You'd think the crowds of NYC would rule out this sort of petty arts larceny (petty artsceny?) but it turns out that the carelessness exhibited in so many multiplexes—which, incidentally, also serves as a justification for this behavior; I think of it as poor management tax—makes for the perfect two-for-one experience. With a few well-placed sneaks, you can bring your average ticket price down to early-aughts levels!
General tips: Don't make your free one something that's likely to be sold out; that's just rude and ruins it for the rest of us. Don't get freaked out by the employees; unless they have been specifically assigned to check tickets, they will probably be concerned with other stuff, such as selling popcorn and/or sweeping up popcorn that they sold two hours ago. Remember how hard it was to get in touch with someone to tell them when the movie was playing backwards and out of focus? It's even harder to get someone to come up to you if you act like you're supposed to be there.
Timing: Generally, it's best to slip into the second theater during the middle of the Twenty, or whatever they call those pre-show ad packages. This assures you will be early enough not to disturb anyone, but late enough to not feel bad about taking an open seat. Plan your showtimes so that you're not forced to kill an hour between movies (or watch the Twenty repeatedly). Probably no one at the theater will care if you're milling around for awhile, but, say, sitting somewhere and reading will raise a flag—so unless they have a claw machine, you're gonna get bored with too much time between. Alternately: get really, really good at the claw machine.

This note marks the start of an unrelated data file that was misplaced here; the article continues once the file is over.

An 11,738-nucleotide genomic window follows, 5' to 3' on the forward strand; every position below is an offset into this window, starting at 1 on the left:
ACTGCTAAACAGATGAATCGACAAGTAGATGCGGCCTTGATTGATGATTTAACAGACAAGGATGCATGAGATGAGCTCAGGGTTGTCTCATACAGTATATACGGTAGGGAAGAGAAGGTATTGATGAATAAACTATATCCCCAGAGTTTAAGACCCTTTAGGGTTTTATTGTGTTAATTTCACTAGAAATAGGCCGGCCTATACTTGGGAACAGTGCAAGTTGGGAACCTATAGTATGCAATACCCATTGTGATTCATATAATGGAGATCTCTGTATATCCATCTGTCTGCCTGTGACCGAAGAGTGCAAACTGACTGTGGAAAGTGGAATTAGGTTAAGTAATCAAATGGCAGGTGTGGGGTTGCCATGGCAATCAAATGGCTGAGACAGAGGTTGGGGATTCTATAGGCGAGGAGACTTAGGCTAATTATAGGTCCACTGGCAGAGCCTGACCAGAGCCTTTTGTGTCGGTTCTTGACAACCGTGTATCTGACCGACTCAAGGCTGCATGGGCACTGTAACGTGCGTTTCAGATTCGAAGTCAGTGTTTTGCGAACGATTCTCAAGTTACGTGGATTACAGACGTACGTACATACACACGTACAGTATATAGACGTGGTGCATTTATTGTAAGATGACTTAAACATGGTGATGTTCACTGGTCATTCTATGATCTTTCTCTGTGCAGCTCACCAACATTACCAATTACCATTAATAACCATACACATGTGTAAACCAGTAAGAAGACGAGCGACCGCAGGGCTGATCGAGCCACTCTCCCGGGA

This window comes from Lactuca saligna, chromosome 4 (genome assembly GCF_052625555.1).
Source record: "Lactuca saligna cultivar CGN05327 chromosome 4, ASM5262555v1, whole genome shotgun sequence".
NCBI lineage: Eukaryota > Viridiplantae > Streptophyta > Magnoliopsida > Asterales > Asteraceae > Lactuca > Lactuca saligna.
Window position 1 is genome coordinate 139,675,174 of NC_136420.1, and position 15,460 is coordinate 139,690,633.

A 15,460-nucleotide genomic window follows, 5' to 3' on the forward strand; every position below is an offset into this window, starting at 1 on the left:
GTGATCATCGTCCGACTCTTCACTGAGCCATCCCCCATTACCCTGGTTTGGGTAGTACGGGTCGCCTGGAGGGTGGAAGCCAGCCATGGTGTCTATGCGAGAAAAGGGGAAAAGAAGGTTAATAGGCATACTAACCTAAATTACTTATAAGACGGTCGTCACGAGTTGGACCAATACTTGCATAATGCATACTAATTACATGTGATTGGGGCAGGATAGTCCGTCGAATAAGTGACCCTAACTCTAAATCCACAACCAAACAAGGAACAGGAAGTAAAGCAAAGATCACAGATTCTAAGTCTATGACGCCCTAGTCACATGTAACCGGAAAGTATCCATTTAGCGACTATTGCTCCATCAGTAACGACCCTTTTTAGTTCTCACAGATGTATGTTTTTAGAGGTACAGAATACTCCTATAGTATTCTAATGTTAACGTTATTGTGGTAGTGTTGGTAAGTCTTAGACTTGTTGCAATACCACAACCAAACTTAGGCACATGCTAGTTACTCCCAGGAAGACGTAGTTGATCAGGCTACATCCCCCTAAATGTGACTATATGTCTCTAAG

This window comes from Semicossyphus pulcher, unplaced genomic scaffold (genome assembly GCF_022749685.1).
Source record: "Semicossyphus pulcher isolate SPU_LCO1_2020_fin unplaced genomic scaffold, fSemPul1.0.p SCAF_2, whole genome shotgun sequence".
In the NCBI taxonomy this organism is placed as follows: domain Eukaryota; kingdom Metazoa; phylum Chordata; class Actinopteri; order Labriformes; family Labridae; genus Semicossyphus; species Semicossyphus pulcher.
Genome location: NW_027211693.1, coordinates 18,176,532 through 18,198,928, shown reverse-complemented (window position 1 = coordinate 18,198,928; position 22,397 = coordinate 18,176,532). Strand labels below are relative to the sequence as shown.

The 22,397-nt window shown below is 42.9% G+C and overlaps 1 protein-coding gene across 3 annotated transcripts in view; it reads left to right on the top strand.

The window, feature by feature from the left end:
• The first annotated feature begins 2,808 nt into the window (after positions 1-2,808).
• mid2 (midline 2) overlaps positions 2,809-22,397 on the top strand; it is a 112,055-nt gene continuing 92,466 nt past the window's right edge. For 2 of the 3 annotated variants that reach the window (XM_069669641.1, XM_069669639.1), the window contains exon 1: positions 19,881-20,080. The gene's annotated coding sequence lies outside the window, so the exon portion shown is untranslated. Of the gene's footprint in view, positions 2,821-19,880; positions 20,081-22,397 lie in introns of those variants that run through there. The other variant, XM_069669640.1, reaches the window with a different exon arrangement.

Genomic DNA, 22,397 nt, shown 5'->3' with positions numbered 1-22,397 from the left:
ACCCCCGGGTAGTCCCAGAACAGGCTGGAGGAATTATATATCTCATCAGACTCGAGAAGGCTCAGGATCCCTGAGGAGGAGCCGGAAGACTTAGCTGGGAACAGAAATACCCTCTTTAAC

AMC Empire 25: If you're going to sneak around in Times Square, this is a better target than the neighboring Regal: more screens, better variety of movies, and only one point of ticket-ripping. Ushers will herd you towards the exits when you leave, but as long as your second movie is a lower floor than your first, you should be good to go—just hop off the escalator. The automated ticket kiosks will provide helpful information about what movie is playing in which room. (If your second movie is higher up, it's still doable; just be a bit more stealthy about using the restrooms or concession stands as cover for your movement.)
AMC-Loews at 34th St.: More easy pickings, thanks to a middle bathrooms-only floor that actually encourages you to travel between levels, but both the sound and the crowds here can get a little mangy.
Regal Union Square 14: Probably the easiest sneak in Manhattan; to toggle between floors, just use the stairs in the back rather than the escalators (misdirection!). Only problem: many of the theaters are small, so make sure your sneakquel isn't enjoying an unexpectedly boisterous fifth weekend at the box office. Oh, and their claw machine is broken.
Regal Court Street: One of the more sneakable multiplexes in Brooklyn—but you may lose all hope while ascending and/or descending the dozens of escalators it takes to get in and out. AMC-Loews Lincoln Square, Kips Bay, Village: Avoid 'em. The multiple-floor systems make these places trickier to navigate: often the releases waning in popularity that make perfect second halves of double features are sequestered downstairs, behind a separate ticket-taker at Lincoln and Kips. Also, you probably shouldn't try it at the Angelika unless you're free on weekday afternoons. Not because I care about giving the Angelika money, but because that place can be a cluster-cuss even if you're on the up and up.
If You Get Caught: Just go with the old-person defense: act confused, a little irritated, and a little sad. Note: this has never happened to me, so I don't know how sound this advice is. If you feel like you need to drop a smoke bomb and disappear into the haze, go for it.